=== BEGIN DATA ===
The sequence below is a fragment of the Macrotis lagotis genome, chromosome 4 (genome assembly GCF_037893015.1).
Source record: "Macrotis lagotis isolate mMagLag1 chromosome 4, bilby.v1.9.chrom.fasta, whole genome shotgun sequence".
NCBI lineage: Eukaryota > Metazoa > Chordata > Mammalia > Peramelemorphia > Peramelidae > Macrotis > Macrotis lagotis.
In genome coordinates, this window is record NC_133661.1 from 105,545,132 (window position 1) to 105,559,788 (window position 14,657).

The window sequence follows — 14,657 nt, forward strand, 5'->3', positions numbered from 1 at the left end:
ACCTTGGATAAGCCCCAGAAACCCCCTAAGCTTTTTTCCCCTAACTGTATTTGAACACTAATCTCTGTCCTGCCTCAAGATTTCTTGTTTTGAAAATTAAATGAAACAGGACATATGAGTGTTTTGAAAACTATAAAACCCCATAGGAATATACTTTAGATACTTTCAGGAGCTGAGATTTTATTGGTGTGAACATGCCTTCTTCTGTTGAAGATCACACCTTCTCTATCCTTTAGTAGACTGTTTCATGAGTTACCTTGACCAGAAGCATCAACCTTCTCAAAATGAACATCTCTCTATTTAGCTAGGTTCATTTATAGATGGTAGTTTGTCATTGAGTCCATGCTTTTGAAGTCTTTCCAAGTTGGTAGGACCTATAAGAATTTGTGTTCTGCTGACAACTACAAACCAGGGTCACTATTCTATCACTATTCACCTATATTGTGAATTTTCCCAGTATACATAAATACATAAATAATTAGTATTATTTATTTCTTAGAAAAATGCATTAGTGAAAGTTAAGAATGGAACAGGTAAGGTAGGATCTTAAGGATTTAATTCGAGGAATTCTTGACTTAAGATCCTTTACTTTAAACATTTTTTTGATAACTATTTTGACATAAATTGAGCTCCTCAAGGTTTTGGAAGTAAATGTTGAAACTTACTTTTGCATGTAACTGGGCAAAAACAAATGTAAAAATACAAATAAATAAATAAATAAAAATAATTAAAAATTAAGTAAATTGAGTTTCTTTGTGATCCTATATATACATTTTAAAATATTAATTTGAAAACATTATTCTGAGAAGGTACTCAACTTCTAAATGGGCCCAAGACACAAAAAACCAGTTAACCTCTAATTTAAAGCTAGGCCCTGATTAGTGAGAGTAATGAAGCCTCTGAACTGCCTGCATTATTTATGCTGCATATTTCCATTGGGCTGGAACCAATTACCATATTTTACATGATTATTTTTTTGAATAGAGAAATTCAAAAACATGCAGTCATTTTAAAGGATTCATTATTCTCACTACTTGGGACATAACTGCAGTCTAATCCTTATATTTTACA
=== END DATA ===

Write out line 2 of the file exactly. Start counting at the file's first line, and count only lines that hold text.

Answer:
Source record: "Macrotis lagotis isolate mMagLag1 chromosome 4, bilby.v1.9.chrom.fasta, whole genome shotgun sequence".